First jobs of the rich and famous
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Though your aspirations may be ambitious, chances are your first job(s) will be humble. But just remember: Everybody has to start somewhere -- even the rich and famous.
Michael Dell, founder and chairman of Dell Computer Corp., was a dishwasher at a Chinese restaurant earning $2.30 an hour; Bill Gates was a congressional page at the Washington state Capitol; William Watkins, CEO of Seagate Technology, worked the night shift at a mental hospital restraining people who got out of control, while Sidney Kimmel, founder and chairman of Jones Apparel Group, was a shipping clerk for Morton Manufacturing.
"It was hard work, but I loved the opportunity," Kimmel recalls.
Dell also is grateful for his early experience: "The best part was the wisdom of the restaurant owner, which I could capture if I came to work a little early. He took great pride in his work and cared about every customer who came through his door."
Michael Krasny, chairman emeritus and founder of CDW Corp. (formerly CDW Computer Centers), says he learned a lot from his first "job" at age 10: clearing scrap wood from the house being built next door to him.
"I got a few kids on the block to help me," Krasny recalls. "When we were done, I took them to '31 Flavors' for ice cream. I learned you can't do it all yourself. You need to have a team around you."
Many of today's celebrities reportedly showed an early entrepreneurial sprit as well. Bill Murray stood outside a grocery store selling chestnuts; Rush Limbaugh shined shoes; Robin Williams performed as a street mime, and when no stores were interested in carrying his jeans, designer Tommy Hilfiger sold them to buyers from the trunk of his car.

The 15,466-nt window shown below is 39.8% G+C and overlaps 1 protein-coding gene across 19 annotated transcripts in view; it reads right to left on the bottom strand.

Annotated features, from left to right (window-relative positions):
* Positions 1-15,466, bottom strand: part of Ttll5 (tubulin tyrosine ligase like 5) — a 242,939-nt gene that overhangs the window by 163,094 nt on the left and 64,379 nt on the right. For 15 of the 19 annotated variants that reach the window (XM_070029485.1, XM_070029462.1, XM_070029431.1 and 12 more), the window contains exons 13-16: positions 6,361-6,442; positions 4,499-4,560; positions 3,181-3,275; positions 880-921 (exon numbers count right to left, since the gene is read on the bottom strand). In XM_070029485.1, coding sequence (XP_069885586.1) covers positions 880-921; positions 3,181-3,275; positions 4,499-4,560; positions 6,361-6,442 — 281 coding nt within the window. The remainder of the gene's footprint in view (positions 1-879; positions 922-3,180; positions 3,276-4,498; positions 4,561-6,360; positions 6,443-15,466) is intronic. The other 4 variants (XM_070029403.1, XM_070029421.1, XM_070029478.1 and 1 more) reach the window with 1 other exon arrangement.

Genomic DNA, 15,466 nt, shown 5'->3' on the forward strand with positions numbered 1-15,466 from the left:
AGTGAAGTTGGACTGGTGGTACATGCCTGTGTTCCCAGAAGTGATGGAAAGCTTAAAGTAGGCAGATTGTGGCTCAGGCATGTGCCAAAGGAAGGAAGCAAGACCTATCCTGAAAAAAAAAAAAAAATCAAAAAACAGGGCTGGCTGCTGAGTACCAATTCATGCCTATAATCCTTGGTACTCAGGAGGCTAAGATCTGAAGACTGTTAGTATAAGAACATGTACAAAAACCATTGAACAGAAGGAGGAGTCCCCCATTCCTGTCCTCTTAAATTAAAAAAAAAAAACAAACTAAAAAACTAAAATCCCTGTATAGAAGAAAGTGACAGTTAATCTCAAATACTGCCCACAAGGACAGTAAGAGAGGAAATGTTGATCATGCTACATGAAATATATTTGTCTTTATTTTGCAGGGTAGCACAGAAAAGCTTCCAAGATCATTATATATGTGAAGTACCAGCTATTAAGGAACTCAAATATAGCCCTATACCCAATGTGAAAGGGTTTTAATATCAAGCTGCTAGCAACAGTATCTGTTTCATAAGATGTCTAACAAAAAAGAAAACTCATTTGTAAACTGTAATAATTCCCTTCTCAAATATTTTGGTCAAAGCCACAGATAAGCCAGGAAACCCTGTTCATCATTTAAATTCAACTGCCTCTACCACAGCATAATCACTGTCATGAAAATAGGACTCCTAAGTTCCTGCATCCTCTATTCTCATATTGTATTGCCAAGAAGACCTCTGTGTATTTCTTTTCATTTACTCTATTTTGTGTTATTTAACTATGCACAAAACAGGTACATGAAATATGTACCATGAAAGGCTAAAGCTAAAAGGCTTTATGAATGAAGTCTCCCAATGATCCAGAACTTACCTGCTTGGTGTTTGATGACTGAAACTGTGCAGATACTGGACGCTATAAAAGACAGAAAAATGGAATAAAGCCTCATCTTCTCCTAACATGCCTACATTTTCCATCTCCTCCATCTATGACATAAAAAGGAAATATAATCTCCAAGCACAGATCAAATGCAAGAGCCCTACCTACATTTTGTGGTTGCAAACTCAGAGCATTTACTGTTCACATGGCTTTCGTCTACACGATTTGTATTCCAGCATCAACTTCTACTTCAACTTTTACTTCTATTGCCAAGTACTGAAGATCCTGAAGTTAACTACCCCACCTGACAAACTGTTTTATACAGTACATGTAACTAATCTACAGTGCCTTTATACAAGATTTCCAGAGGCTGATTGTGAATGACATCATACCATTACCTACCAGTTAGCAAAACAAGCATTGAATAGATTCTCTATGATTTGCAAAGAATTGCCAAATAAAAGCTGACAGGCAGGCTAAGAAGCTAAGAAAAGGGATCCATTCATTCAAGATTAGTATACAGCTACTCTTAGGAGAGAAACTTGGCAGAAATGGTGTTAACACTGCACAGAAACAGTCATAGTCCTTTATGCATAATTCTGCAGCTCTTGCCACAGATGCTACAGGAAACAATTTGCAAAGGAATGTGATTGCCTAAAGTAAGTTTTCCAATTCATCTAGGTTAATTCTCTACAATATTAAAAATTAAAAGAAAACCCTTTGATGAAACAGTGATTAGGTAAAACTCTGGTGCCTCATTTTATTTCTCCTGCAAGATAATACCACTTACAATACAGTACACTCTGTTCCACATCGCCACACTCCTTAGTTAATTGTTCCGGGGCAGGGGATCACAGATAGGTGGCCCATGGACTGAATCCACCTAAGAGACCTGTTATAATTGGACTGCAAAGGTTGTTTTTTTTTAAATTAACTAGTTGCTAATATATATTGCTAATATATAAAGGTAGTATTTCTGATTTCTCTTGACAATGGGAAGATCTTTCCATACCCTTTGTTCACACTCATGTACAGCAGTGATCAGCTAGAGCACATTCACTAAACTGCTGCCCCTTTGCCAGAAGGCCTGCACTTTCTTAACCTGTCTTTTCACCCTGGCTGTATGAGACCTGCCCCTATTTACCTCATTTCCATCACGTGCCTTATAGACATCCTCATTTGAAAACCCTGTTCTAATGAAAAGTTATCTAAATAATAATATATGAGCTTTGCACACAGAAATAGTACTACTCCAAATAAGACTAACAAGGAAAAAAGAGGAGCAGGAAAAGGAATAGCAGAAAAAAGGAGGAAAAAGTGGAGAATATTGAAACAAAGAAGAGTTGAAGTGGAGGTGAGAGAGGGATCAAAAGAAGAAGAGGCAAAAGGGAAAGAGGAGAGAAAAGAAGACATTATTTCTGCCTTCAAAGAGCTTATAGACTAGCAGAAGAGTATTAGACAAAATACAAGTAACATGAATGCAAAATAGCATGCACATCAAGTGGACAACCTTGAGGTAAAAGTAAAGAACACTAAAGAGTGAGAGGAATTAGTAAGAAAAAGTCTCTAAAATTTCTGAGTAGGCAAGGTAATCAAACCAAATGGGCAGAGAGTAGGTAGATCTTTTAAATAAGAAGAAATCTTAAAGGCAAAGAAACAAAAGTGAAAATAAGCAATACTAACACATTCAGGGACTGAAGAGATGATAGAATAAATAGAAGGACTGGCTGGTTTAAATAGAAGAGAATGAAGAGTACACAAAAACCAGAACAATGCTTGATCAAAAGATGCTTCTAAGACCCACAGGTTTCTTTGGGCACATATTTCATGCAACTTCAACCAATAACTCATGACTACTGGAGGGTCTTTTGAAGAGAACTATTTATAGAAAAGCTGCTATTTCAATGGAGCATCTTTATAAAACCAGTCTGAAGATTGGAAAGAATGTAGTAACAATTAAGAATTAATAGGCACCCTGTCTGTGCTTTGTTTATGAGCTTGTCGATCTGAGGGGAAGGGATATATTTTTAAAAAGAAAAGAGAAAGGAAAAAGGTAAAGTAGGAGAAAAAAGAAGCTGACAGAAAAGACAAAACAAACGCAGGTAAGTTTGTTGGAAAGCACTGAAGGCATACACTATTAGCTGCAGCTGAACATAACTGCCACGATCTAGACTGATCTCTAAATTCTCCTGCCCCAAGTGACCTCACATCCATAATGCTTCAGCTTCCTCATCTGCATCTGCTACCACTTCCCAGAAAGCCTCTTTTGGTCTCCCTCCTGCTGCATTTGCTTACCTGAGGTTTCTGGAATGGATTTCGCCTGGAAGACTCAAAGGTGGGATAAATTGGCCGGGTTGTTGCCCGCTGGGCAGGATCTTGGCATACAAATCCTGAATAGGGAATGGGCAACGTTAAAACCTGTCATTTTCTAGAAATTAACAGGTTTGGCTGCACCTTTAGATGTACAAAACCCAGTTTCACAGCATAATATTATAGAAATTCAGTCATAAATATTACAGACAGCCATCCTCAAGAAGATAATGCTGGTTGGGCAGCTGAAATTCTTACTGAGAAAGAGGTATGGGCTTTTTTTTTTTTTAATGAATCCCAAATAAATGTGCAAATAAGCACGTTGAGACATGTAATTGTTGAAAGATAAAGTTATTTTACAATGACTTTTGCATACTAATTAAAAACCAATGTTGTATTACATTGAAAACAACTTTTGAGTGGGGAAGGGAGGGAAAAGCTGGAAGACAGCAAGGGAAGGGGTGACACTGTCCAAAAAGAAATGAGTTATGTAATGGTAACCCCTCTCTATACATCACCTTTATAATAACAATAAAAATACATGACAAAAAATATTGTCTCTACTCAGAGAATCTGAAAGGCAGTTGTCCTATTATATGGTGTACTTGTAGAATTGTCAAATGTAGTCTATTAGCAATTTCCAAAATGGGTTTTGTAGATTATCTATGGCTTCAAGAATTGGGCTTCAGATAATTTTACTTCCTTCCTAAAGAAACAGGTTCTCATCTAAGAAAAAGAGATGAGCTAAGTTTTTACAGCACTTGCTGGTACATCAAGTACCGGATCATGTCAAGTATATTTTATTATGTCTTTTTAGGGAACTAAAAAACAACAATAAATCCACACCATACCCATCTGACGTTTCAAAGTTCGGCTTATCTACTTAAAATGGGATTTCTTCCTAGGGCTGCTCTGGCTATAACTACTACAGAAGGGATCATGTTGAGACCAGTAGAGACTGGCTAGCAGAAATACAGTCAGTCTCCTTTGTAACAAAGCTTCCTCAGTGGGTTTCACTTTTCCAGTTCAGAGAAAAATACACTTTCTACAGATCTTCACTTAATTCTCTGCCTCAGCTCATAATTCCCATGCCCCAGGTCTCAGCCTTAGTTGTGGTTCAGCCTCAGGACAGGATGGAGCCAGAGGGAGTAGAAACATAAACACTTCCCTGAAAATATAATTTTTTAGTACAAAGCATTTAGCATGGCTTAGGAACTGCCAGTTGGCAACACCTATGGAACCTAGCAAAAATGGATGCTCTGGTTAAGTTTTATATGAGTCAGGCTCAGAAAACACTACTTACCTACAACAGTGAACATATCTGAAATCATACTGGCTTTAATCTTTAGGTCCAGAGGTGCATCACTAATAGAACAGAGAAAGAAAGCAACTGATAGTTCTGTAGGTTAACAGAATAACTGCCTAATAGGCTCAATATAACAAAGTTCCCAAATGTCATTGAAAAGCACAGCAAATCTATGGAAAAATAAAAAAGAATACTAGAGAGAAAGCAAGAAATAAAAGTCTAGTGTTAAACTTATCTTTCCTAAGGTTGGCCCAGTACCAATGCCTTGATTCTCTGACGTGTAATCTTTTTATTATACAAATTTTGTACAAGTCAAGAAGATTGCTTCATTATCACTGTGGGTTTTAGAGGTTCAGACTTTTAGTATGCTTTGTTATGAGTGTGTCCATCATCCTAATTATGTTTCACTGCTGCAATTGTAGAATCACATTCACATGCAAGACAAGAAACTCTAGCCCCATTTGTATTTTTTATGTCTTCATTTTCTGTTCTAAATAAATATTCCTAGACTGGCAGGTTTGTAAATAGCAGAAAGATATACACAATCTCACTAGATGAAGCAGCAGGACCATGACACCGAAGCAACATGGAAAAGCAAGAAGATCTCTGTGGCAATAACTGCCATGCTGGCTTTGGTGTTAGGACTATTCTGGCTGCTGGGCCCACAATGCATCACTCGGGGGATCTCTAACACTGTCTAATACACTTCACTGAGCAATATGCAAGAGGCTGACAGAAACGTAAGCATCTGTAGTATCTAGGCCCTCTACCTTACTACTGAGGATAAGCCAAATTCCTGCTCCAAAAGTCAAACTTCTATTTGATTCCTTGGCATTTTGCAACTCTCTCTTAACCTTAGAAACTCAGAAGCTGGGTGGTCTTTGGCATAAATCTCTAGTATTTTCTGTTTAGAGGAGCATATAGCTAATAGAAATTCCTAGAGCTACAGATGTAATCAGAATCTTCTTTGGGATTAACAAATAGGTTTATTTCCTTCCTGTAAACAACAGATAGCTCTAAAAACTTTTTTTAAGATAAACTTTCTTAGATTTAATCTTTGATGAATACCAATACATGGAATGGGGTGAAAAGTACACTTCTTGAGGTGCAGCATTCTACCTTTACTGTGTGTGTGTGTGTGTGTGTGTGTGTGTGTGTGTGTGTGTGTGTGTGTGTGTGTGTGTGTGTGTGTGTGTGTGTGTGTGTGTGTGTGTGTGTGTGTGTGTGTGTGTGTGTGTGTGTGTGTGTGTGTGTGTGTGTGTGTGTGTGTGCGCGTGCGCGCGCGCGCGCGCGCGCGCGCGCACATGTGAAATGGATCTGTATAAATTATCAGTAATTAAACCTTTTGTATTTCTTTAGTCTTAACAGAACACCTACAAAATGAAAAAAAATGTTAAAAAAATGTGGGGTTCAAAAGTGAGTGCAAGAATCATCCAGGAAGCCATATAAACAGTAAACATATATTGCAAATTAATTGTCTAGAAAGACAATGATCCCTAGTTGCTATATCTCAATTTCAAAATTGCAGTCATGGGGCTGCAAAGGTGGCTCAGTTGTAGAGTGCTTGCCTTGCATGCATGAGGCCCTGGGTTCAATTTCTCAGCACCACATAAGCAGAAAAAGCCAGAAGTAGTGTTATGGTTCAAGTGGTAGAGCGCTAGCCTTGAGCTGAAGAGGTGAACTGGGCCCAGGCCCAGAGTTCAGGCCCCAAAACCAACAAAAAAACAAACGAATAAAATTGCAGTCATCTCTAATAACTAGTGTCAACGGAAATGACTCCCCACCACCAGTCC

Most did whatever it took to pay the bills while pursuing their passion. Early in their careers, Jerry Seinfeld sold light bulbs by phone; Demi Moore worked for a debt collection agency; Van Halen's David Lee Roth fluffed pillows and emptied bedpans as a hospital orderly; Madonna worked behind the counter at Dunkin' Donuts; Jennifer Aniston was a waitress; Brad Pitt moved refrigerators; and just months before setting world records in country music, Garth Brooks was a salesman in a boot store.
Some credit their first job with their eventual success: Actor Jack Nicholson was "discovered" while working in the mailroom at MGM, and author Stephen King, who was a janitor, was cleaning the girls' locker room when he became inspired to write the novel "Carrie."
What advice do the wildly successful offer to those who are just starting out?
"Do the best you can at any job you have and be willing to work your way up," suggests former Hewlett-Packard CEO Carly Fiorina, who began as a secretary at a financial services company after graduating from Stanford University with a degree in medieval history and philosophy.
"You have to be willing to sacrifice in the short term in order to reap long-term benefits," adds B. Grant Yarber, president and CEO of Capital Bank Corp.
"The folks who are truly successful are those who have been willing to take jobs that aren't in glamorous places. They make a good show of it and then get offered those plum opportunities."
Bill Johnson, president and chief operating officer of Progress Energy Inc., says he told his grown daughters, "If there's something you have a passion for, pursue that, because you're going to be working a long time, and it's better if you're doing something you like."
Or, to quote a proverb Dell learned in his days working at the Chinese restaurant: "Do work you love and you'll never work a day in your life."
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